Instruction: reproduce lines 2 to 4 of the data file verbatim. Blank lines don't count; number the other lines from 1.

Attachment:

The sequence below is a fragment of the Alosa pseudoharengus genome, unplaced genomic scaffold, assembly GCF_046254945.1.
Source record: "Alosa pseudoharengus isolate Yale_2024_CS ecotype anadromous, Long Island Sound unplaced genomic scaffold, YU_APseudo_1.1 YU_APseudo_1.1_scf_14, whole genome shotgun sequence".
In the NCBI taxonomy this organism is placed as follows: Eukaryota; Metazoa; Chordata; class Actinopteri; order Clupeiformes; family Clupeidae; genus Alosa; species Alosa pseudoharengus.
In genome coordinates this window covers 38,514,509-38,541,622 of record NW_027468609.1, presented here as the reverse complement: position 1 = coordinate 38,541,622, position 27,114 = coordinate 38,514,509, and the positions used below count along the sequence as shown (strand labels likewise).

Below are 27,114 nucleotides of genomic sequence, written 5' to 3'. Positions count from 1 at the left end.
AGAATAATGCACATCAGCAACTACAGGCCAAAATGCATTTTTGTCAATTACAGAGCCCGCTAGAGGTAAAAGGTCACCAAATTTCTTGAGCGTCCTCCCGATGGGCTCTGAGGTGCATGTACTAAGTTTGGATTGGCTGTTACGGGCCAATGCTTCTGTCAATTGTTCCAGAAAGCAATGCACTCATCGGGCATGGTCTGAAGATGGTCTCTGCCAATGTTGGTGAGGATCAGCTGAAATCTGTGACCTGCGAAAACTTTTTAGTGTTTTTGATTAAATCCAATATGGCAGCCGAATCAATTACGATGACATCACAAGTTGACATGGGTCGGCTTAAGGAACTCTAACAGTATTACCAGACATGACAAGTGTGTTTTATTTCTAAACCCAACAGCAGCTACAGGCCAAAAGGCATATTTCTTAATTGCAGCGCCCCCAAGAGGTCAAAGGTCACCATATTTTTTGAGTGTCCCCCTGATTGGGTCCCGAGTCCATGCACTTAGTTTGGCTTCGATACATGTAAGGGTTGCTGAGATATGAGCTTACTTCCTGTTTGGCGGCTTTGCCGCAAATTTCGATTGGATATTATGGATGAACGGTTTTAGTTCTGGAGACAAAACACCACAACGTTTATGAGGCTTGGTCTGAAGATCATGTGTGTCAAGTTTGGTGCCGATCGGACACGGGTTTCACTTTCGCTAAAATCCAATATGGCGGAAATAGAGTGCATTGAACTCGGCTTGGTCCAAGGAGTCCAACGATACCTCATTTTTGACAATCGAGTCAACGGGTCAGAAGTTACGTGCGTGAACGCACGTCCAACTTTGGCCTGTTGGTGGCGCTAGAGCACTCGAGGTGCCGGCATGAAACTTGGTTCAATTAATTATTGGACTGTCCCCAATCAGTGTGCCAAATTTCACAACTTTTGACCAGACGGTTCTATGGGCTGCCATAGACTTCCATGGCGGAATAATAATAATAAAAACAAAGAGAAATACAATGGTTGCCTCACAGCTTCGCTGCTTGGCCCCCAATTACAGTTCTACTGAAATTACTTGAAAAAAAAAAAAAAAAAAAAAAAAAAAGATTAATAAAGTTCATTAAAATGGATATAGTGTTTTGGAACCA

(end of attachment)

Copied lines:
Source record: "Alosa pseudoharengus isolate Yale_2024_CS ecotype anadromous, Long Island Sound unplaced genomic scaffold, YU_APseudo_1.1 YU_APseudo_1.1_scf_14, whole genome shotgun sequence".
In the NCBI taxonomy this organism is placed as follows: Eukaryota; Metazoa; Chordata; class Actinopteri; order Clupeiformes; family Clupeidae; genus Alosa; species Alosa pseudoharengus.
In genome coordinates this window covers 38,514,509-38,541,622 of record NW_027468609.1, presented here as the reverse complement: position 1 = coordinate 38,541,622, position 27,114 = coordinate 38,514,509, and the positions used below count along the sequence as shown (strand labels likewise).